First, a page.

Skip to comments.Radar Pinpoints Tomb Of King Edward The Confessor
Posted on 12/01/2005 6:10:40 PM PST by blam
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I've read about that happening to someone, don't know who though.
As I remember;
low frequencies pass through both water and earth - used them to communicate to subs and silos.
does not seem TOO difficult to figure out they'd be useful to spot underground crypts as well...?
Yup. there was/is one transmission antenne that is 2500 miles long. (part of it consists of bedrock)
Originally the site of a medieval abbey, Syon was named after Mount Zion in the Holy Land. The abbey was dedicated to the Bridgettine Order, established in the 14th century by the great Swedish mystic St Bridget. One of the last great abbeys to be built (founded by King Henry V in 1415), Syon was dissolved by King Henry VIII in 1539.
Syon Abbey had become renowned for its spiritual learning, public preaching and library. It was favoured and visited by King Henry VIIIs first wife, Catherine of Aragon but it got embroiled in the religious turmoil of the Kings divorce and his subsequent action of making himself Supreme Head of the Church in England. The Father Confessor, of the nuns, Richard Reynolds, could not accept the Kings supremacy and was brutally executed in 1535, his body placed on the abbey gateway. He was later canonised as a martyr.
In 1547, King Henry VIII's coffin was brought to Syon on its way to Windsor for burial. It burst open during the night and in the morning dogs were found licking up the remains! This was regarded as a divine judgement for the King's desecration of Syon Abbey.
England's conqueror died. His servants stripped him bare and abandoned his body, but a kind-hearted knight arranged a funeral for him at the abbey of St. Stephen in Caen.
The funeral was disrupted by the outbreak of a fire. After extinguishing it, the pallbearers tried to cram the king's bloated corpse into a too-small sarcophagus. The body exploded, creating a horrible smell that sent mourners running for the exits.
from everything i have read about william the bastard, it is far from unclear that he didn't plan to invade england no matter what. claims about who promised what to whom(including that harold godwineson had promised to support him as well,during harolds 'visit'), mean the claims alleged were for public consumption.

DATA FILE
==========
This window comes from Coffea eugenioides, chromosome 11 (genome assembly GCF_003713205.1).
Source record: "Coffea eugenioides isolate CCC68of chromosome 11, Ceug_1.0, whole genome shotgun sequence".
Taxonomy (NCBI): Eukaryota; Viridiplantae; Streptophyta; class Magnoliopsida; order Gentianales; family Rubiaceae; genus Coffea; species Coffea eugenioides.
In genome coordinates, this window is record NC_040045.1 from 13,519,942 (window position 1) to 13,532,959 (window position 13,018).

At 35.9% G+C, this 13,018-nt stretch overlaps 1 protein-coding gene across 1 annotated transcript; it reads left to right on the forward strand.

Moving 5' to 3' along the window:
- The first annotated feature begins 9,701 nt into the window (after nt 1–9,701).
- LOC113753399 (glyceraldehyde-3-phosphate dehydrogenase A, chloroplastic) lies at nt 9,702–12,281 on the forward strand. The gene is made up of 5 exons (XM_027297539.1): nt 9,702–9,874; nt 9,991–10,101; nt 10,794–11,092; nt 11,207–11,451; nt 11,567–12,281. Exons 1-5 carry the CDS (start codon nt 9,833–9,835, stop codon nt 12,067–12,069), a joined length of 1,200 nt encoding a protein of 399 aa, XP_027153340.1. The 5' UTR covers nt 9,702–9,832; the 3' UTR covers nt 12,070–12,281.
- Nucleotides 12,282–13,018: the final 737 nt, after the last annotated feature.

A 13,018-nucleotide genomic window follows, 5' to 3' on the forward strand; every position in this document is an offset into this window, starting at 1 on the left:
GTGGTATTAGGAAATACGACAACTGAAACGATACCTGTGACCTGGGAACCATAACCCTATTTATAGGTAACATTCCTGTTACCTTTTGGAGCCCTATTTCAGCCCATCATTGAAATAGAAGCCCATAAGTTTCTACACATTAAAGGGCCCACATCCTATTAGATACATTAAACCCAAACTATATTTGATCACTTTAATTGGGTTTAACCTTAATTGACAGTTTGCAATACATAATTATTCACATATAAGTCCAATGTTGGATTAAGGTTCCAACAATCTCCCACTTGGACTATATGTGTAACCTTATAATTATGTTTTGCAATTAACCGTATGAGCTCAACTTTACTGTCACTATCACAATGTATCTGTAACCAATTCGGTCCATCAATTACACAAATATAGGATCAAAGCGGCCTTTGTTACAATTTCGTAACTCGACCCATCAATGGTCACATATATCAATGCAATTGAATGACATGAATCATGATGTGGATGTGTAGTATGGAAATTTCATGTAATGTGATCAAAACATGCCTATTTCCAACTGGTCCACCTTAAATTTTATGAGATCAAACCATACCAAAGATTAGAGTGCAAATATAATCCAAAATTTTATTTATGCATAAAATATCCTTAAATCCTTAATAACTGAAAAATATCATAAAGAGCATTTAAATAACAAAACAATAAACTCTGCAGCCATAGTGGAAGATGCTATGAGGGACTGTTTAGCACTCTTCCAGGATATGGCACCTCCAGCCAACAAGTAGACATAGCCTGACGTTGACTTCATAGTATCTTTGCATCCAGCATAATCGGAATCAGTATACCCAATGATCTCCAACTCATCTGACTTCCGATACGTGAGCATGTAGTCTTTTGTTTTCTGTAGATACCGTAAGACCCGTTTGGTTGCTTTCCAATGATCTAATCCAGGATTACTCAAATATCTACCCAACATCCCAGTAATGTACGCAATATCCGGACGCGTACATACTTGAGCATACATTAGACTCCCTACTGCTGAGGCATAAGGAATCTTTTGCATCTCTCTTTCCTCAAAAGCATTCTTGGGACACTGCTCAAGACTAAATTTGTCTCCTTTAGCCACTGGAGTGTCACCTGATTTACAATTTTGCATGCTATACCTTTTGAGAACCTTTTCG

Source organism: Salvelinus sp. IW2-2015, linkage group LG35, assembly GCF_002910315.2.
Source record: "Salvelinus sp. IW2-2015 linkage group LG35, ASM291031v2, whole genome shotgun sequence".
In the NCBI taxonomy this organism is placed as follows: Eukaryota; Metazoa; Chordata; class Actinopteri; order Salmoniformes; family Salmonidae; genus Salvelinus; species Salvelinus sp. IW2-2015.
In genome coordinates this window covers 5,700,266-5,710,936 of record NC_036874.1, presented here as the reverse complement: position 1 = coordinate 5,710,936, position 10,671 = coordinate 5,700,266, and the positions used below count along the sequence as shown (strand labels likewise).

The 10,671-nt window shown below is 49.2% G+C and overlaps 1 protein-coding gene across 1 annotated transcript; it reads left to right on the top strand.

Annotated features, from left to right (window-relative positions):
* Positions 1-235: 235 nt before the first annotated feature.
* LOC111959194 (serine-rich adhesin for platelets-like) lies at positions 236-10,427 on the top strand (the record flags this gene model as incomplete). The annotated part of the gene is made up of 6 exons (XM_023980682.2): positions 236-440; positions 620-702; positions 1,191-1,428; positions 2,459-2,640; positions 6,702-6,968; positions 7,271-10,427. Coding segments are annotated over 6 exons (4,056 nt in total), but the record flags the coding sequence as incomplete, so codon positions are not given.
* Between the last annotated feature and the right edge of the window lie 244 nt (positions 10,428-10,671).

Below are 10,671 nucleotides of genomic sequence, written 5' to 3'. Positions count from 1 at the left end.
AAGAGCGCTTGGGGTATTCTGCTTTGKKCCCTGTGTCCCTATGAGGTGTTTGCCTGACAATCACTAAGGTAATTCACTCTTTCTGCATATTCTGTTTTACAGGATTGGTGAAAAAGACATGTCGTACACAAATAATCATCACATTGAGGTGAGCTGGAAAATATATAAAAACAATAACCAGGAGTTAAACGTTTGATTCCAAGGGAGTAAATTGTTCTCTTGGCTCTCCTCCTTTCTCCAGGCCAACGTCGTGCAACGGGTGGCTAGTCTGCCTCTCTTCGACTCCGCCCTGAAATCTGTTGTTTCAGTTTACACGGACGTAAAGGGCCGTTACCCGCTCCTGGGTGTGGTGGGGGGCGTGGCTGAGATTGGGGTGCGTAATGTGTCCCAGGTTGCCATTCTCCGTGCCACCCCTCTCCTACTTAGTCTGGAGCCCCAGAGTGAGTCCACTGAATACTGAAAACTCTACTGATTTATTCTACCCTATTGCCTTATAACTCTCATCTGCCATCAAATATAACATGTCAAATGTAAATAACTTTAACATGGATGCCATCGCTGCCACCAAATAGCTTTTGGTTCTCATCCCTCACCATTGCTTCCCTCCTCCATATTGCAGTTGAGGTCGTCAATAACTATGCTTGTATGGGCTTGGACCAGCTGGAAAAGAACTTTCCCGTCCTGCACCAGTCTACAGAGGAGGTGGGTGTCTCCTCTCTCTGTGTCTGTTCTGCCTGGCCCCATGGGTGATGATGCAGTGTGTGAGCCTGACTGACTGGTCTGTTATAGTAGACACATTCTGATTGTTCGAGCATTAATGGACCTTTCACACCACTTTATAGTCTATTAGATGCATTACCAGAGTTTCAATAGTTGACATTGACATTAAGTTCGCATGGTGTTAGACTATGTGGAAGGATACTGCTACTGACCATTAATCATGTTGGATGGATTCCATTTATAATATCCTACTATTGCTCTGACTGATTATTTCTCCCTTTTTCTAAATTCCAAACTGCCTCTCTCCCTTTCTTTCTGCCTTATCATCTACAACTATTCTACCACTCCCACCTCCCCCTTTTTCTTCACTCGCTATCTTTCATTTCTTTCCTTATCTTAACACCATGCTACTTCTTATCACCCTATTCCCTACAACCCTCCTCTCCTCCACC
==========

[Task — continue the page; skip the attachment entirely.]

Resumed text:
the picture of william that i have gotten is that the issue was if he could take something, not if it had been promised or not.
obviously through the mist of time and limited sources it is conjecture but there seems no doubt about the ruthless efficiency with which william engaged every military task.
i think his tomb was in normandy before it was vandalized and destroyed.
addendum - apparently the corpse exploded, but in france?
Was he one of the guys who fled to New England for awhile and were successfully hidden by the Puritans? (I think the powers that be caught up with them eventually.)
The rarely seen and artfully executed triple negative!
i hope i did this right? re-reading, I might have said the opposite of what I intended rofl
No, Charles II had General Harrison tried, hung, drawn and quartered and his head displayed on the wall of London. But many of his relitaves decided that it was a good time to come to America. And here we be.
Maybe Harrison is in that picture.
They got kinda spooked, and I don't blame them. Somebody said of Charles I that nothing became him in his life so much as his departure from it -- but he made a most holy, courageous, and impressive death.
Here's Samuel Pepys, that indefatigable diarist:
Saturday 13 October 1660 To my Lords in the morning, where I met with Captain Cuttance, but my Lord not being up I went out to Charing Cross, to see Major- general Harrison hanged, drawn, and quartered; which was done there, he looking as cheerful as any man could do in that condition. He was presently cut down, and his head and heart shown to the people, at which there was great shouts of joy. It is said, that he said that he was sure to come shortly at the right hand of Christ to judge them that now had judged him; and that his wife do expect his coming again. Thus it was my chance to see the King beheaded at White Hall, and to see the first blood shed in revenge for the blood of the King at Charing Cross. From thence to my Lords, and took Captain Cuttance and Mr. Sheply to the Sun Tavern, and did give them some oysters. After that I went by water home, where I was angry with my wife for her things lying about, and in my passion kicked the little fine basket, which I bought her in Holland, and broke it, which troubled me after I had done it. Within all the afternoon setting up shelves in my study. At night to bed.
Just updating the GGG info, not sending a general distribution.
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Saint’s and Royal tombs discovered in Ancient Westminster Abbey crypt (Edward the Confessor)
This Day in History: April 3rd
April 3, 2014
Today in History: April 3, 1045
Edward the Confessor was born in 1003
his father was Aethelred the Unraed (more often, “the Unready”)
Better Know A Despot: Æthelred The Unready
By Richard Stockton on November 6, 2015 in Curiosities, Europe, and History
The Diplomas of King Aethlred ‘the Unready’ 9781016
crop of pic of Aethelred’s will:
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